Amyand’s hernia in a 5-year-old child: a case report
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Amyand’s hernia is a rare type of inguinal hernia where the appendix is located within and/or incarcerated in the hernia sac [1]. Studies claim that Amyand’s hernia occurs in 1% of all inguinal hernias, and the presence of appendicitis within an Amyand’s hernia accounts for 0.1% of all appendicitis. Amyand’s hernia has been reported in patients ranging in age from 3 weeks to 92 years and is three times more likely to be diagnosed in children than in adults due to the patency of the processus vaginalis in the pediatric population. Most reported cases of Amyand’s hernia have been seen in the right inguinal region. Although common in an inguinal hernia, the appendix has been reported to be found in incisional, obturator or umbilical hernias.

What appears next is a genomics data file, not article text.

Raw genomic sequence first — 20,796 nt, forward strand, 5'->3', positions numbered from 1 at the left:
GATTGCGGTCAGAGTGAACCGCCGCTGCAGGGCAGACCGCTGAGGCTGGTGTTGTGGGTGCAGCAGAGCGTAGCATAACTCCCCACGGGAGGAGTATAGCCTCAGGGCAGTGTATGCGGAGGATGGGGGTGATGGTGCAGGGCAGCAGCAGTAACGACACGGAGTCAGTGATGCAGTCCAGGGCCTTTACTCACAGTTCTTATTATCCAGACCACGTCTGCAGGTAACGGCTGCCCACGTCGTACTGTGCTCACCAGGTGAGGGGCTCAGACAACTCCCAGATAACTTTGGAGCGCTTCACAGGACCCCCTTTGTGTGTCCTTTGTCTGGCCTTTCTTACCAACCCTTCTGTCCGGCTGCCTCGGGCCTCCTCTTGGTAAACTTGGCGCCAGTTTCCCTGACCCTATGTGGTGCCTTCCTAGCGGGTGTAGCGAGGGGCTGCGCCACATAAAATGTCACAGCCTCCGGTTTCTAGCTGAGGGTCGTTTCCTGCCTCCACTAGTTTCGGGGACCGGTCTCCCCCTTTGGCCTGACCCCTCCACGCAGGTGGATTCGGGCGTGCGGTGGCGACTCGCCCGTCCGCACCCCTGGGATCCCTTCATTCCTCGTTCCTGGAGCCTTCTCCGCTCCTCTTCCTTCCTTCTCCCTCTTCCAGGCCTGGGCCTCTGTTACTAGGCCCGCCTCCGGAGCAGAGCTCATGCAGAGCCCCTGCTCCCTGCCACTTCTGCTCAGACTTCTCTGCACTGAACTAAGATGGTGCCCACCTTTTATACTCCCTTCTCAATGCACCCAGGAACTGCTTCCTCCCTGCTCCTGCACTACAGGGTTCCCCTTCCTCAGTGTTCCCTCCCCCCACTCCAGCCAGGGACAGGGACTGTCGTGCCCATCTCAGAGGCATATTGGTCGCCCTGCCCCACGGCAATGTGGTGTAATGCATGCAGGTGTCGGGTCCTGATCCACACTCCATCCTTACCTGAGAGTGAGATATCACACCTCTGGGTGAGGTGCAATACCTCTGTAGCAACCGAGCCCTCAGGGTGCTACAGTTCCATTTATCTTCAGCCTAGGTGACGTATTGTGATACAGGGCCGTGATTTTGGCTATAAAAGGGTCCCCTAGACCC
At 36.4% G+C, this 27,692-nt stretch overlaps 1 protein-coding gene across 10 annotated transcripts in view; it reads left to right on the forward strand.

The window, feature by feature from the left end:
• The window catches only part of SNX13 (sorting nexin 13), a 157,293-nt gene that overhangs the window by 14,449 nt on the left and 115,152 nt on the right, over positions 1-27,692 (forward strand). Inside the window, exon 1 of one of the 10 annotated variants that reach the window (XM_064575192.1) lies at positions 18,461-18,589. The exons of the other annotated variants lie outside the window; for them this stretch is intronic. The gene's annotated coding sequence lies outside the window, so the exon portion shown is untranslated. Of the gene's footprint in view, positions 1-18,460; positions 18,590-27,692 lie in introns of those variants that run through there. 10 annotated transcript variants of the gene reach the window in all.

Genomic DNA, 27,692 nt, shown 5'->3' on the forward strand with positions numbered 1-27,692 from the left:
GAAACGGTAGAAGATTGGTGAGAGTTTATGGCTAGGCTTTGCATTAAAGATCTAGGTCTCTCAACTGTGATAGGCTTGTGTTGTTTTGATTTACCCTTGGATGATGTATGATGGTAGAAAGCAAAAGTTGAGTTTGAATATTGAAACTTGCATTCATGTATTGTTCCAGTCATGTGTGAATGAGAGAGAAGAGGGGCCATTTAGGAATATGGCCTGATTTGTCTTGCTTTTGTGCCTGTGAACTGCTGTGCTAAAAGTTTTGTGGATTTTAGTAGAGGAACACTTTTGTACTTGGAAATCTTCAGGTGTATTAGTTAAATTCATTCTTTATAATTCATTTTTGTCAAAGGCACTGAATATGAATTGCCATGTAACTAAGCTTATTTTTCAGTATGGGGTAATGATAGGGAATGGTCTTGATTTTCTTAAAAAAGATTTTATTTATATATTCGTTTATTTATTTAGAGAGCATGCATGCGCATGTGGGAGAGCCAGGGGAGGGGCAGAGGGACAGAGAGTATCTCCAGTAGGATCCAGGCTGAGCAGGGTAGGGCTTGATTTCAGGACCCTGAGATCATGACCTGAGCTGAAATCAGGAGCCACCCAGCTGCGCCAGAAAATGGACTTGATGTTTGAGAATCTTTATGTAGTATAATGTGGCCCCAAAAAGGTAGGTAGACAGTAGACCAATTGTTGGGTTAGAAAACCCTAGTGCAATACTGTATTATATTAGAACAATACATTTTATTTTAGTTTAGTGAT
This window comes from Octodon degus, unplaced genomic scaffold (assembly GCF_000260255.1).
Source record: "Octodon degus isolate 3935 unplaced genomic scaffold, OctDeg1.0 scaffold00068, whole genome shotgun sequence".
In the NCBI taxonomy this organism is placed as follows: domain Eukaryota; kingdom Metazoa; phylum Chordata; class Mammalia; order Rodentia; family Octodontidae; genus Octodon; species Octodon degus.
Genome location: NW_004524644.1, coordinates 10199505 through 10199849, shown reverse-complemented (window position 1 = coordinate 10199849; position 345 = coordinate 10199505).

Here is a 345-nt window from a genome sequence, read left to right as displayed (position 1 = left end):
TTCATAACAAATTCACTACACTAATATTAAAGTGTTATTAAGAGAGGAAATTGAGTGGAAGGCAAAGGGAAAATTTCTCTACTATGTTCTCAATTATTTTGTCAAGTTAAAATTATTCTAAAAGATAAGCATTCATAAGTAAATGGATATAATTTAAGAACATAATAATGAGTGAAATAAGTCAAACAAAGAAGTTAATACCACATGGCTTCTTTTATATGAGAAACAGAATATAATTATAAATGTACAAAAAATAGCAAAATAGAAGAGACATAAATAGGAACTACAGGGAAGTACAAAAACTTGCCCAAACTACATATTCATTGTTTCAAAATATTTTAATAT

A 5-year-old boy presented to our institute with the complaints of pain in the right groin for 2 days, which was acute in onset and mild to moderate in intensity. Pain was not associated with nausea and vomiting. On examination, it was found to be a case of right-sided irreducible inguinal hernia. There was no evidence of abdominal distension. Laboratory parameters were within normal limits. An ultrasound exam was not performed as the diagnosis was made via clinical examinations. Surgical exploration was done under general anesthesia. The inguinal canal was opened through lower transverse abdominal skin crease, and herniotomy was planned.

However, as the sac was opened, the appendix and caecum could be identified as its content with mild adhesion within. Consent for the appendectomy was taken from the parents intraoperatively before proceeding for an appendectomy. Further, the caecum was reduced, and the hernial sac was transfixed with Vicryl 3-0 RB and divided. External aponeurosis was closed. Likewise, skin was closed subcuticularly with Vicryl 3-0 RB. Postoperative period was uneventful. Patient was discharged on second postoperative day. On follow-up, the patient was completely fine and the wound was healthy.